Frontiers of Philosophy in China 3 (3):335-351 (2008)
By analysing the two relevant psychological phenomena of “endurance” and “non-endurance,” this essay aims to reveal the ethical implications of a Confucian approach, namely regarding non-endurance as an impulse of primary virtue. Based on this case study, the author then explores the significance of moral cultivation or psychological training in establishing moral personality and the complexities of such a process. Meanwhile, “love” in Confucian ethics means sympathy for the inferior rather than affection for the revered. Hopefully, this study may deepen our understanding of virtue ethics.
|Keywords||endurance non-endurance love morality Confucian ethics 忍 不忍 爱 德性 儒家伦理|
|Categories||categorize this paper)|
References found in this work BETA
No references found.
Citations of this work BETA
No citations found.
Similar books and articles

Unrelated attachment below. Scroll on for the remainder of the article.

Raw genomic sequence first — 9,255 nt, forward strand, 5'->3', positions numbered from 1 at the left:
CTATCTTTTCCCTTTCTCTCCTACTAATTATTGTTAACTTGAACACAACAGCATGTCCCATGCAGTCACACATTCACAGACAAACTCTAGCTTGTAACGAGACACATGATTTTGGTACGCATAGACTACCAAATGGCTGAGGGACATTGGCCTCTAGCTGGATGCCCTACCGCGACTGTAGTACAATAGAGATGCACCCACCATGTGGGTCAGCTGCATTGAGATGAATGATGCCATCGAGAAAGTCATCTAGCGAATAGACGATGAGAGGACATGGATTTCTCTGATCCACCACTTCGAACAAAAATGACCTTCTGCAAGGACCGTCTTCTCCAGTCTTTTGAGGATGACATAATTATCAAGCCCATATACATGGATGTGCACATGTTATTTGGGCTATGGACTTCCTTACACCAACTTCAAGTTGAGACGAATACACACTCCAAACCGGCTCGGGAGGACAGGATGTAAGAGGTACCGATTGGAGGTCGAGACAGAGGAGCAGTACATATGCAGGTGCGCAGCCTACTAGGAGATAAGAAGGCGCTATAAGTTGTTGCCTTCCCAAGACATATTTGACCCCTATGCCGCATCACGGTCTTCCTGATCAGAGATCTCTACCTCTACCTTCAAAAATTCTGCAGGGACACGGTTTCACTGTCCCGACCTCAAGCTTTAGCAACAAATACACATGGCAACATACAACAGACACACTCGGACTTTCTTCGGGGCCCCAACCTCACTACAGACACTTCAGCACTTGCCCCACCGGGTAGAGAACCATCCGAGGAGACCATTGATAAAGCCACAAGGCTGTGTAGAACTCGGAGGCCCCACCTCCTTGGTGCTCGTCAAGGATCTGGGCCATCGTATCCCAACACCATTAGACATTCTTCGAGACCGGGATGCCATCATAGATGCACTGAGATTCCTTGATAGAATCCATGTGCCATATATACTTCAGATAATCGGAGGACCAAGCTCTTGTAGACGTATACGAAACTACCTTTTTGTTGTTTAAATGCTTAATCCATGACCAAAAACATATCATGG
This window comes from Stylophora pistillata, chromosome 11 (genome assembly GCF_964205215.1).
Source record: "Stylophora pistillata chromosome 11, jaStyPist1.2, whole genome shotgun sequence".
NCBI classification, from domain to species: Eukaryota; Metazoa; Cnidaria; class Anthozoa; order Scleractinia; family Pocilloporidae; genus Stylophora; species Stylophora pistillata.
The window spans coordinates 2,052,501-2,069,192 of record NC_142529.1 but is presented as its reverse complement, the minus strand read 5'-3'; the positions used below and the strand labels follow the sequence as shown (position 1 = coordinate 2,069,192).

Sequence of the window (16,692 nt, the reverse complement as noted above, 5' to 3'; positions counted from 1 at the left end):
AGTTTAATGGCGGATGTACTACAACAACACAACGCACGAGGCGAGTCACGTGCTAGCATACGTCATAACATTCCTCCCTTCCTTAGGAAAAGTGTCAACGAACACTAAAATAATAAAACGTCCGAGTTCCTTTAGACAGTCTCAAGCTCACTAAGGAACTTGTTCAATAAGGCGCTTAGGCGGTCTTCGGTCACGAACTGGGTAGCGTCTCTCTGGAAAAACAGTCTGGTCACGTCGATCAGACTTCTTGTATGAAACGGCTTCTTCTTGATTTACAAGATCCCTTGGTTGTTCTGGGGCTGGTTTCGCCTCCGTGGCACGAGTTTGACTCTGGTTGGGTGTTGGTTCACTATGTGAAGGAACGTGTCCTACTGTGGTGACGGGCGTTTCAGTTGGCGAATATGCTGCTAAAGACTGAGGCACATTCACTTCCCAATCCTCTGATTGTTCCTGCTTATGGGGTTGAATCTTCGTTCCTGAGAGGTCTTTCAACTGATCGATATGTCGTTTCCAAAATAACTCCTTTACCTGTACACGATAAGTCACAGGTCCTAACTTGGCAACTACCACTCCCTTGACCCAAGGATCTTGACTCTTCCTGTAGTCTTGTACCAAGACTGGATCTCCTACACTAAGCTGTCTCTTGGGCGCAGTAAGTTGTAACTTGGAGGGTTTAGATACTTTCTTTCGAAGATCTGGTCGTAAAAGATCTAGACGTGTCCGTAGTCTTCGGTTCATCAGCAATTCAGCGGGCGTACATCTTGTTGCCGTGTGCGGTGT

Objects in Time: Studies of Persistence in B-Time.Tobias Hansson Wahlberg - 2009 - Dissertation, Lund University
Virtue Ethics From a Global Perspective: A Pluralistic Framework for Understanding Moral Virtues.Lawrence M. Hinman, Alcalá Park & San Diego - unknown
How to Endure.J. David Velleman & Thomas Hofweber - 2011 - Philosophical Quarterly 61 (242):37 - 57.
Beyond Endurance and Perdurance: Recurrent Dynamics.Johanna Seibt - 2008 - In Christian Kanzian (ed.), Persistence. Ontos.
Persistence and Location in Relativistic Spacetime.Cody Gilmore - 2008 - Philosophy Compass 3 (6):1224-1254.
Endurance and Non-Endurance: From the Perspective of Virtue Ethics.Chen Shaoming & Zheng Shuhong - 2008 - Frontiers of Philosophy in China 3 (3):335 - 351.
Added to index2009-01-28
Total downloads39 ( #131,679 of 2,164,541 )
Recent downloads (6 months)1 ( #347,971 of 2,164,541 )
How can I increase my downloads?